), may result in rapid removal of much of the vernix. Among the infants assessed for removal of vernix during the procedure, many did not have sufficient vernix remaining after the traditional bath by the family that typically was given before the baby was reached by study personnel. Among the infants who did have residual vernix after the traditional bath, there was no evidence of further removal of vernix during the study procedure. Thus, while it is important to emphasize gentle contact with the skin during skin wiping, and thus to avoid vernix removal or skin irritation, further research is needed on effective ways to promote delayed bathing and appropriate methods of skin cleansing of newborns by families(19
Data collected during this pilot study aided in the design of the final protocol for wiping newborns in the community. For example, given the small amount of moisture present on the skin after the procedure and the residual antimicrobial effect of chlorhexidine (20
), we decided to allow any moisture on the skin to remain after the wiping procedure, thus also avoiding any further wiping/rubbing process that might aggravate the skin or remove vernix. During training of our field workers, we emphasized the importance of completing the wiping procedure as quickly and gently as possibly, and promptly wrapping the child after the last wipe was used. We also provided all WDs with a bar of soap to be used for hand-washing before conducting the cleansing procedure. While the five wipes were sufficient in this pilot study for cleansing the infants, for the main trial we included a sixth wipe in the package in the event that one of the wipes became soiled.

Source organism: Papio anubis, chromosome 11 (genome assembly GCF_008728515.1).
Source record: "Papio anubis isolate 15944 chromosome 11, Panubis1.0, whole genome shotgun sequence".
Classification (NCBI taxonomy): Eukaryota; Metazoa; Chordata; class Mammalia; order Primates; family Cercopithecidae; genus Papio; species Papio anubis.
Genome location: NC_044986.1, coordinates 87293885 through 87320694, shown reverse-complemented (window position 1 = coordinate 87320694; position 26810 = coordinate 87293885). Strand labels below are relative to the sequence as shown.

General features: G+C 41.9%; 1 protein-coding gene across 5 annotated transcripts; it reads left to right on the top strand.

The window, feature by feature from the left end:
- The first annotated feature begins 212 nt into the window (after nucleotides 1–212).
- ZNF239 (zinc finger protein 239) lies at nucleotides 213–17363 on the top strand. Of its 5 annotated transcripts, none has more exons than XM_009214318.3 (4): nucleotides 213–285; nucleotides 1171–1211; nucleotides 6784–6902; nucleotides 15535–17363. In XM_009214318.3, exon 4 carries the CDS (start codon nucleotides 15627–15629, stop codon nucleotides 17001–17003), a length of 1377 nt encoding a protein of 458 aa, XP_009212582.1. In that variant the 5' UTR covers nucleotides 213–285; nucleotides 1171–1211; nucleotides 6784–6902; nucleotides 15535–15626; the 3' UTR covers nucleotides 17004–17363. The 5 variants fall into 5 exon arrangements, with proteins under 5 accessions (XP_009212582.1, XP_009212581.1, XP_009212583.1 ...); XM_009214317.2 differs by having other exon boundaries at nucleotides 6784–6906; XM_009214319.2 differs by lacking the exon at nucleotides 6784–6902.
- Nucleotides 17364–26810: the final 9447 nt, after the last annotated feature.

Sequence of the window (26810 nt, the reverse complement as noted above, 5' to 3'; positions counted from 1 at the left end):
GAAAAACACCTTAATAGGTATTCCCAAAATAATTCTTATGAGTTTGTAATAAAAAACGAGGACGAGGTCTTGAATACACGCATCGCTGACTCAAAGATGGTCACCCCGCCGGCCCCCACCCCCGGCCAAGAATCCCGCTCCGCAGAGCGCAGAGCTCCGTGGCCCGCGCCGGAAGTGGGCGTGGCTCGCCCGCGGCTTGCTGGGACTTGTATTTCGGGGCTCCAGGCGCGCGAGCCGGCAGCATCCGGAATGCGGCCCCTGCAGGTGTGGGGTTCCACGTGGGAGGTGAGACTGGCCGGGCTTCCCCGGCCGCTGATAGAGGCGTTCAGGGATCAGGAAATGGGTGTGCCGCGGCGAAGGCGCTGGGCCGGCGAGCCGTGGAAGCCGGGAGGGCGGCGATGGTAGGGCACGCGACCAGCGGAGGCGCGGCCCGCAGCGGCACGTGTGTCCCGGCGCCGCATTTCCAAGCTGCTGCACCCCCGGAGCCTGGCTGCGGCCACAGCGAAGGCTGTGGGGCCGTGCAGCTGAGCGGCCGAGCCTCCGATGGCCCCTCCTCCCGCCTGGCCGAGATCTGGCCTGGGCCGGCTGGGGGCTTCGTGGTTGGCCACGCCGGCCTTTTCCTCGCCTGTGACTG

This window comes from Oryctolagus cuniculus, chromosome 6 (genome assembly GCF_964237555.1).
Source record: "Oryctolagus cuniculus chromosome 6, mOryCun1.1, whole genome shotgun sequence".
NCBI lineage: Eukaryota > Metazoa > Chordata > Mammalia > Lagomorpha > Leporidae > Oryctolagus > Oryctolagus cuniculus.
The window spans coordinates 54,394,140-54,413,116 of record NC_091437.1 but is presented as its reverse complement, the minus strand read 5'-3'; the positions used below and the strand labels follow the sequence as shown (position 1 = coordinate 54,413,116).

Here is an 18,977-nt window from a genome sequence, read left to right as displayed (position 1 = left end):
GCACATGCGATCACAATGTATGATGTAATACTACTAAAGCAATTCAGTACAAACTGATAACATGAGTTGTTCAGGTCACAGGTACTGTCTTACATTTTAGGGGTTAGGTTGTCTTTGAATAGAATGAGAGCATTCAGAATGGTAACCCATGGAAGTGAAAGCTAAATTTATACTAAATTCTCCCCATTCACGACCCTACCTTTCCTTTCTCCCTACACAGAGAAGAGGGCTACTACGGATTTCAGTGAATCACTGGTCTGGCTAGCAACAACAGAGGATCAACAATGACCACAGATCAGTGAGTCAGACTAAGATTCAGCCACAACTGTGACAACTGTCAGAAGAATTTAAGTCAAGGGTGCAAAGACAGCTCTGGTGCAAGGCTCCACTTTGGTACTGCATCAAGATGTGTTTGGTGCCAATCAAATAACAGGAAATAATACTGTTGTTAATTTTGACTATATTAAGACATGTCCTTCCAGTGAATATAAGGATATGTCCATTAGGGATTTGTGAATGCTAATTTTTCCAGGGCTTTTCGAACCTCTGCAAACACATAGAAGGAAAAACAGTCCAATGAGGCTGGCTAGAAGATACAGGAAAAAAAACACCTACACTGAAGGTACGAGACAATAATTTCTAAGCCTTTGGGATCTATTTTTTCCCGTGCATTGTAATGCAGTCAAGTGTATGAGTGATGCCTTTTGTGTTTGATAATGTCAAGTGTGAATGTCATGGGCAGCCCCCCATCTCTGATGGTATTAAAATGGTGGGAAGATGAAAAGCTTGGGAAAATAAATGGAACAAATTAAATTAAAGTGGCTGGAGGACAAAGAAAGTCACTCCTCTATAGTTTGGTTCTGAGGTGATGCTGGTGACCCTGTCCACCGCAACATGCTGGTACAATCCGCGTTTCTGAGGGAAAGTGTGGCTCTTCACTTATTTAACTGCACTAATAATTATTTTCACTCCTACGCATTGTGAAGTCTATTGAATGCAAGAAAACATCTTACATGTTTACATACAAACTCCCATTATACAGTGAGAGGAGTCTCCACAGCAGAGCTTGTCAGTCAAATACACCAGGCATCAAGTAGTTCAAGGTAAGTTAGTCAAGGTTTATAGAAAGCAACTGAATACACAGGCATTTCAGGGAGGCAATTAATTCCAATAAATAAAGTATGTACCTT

Community health workers can be trained to conduct full-body cleansing of newborns in a simple and acceptable manner. If a safe and effective broad-spectrum antiseptic solution were readily available, this procedure represents an acceptable method for delivering that antiseptic to newborns in the community. A leading candidate is chlorhexidine, which has been used extensively as a topical and surgical antiseptic for the past five decades and has a strong safety record.(10
) Studies of full-body cleansing of neonates have shown minimal to no percutaneous absorption through the skin (21
), and no indication that any trace absorption has negative effects. In hospital-based studies in Malawi(8
) and Egypt(9
), respectively, 3743 and 2295 babies were wiped with a cloth soaked in 0.25% chlorhexidine solution immediately after birth with no reported adverse events.
These pilot study data indicate that full-body cleansing of neonates can be conducted in the community with minimal or no risk to infants. A slight decrease in body temperature during the procedure could be minimized with protective measures and educational messages. The minimal risks highlighted in this pilot study or those associated with chlorhexidine must be considered in a balanced way with the potentially significant positive impact of full-body or umbilical cord cleansing with chlorhexidine on neonatal infections and death. In the hospital-based studies in Malawi and Egypt, neonatal mortality was reduced in the chlorhexidine group by 22% and 33%, respectively(8
), while mortality among low birth weight infants was reduced by 28% in the Nepal community-based study(11
Skin cleansing in the community represents a safe, simple, affordable, and potentially easily-implemented intervention to reduce neonatal mortality. Further investigations of the optimal concentration of chlorhexidine solution and identification of the most effective community-based delivery methods for chlorhexidine cleansing of newborns is warranted.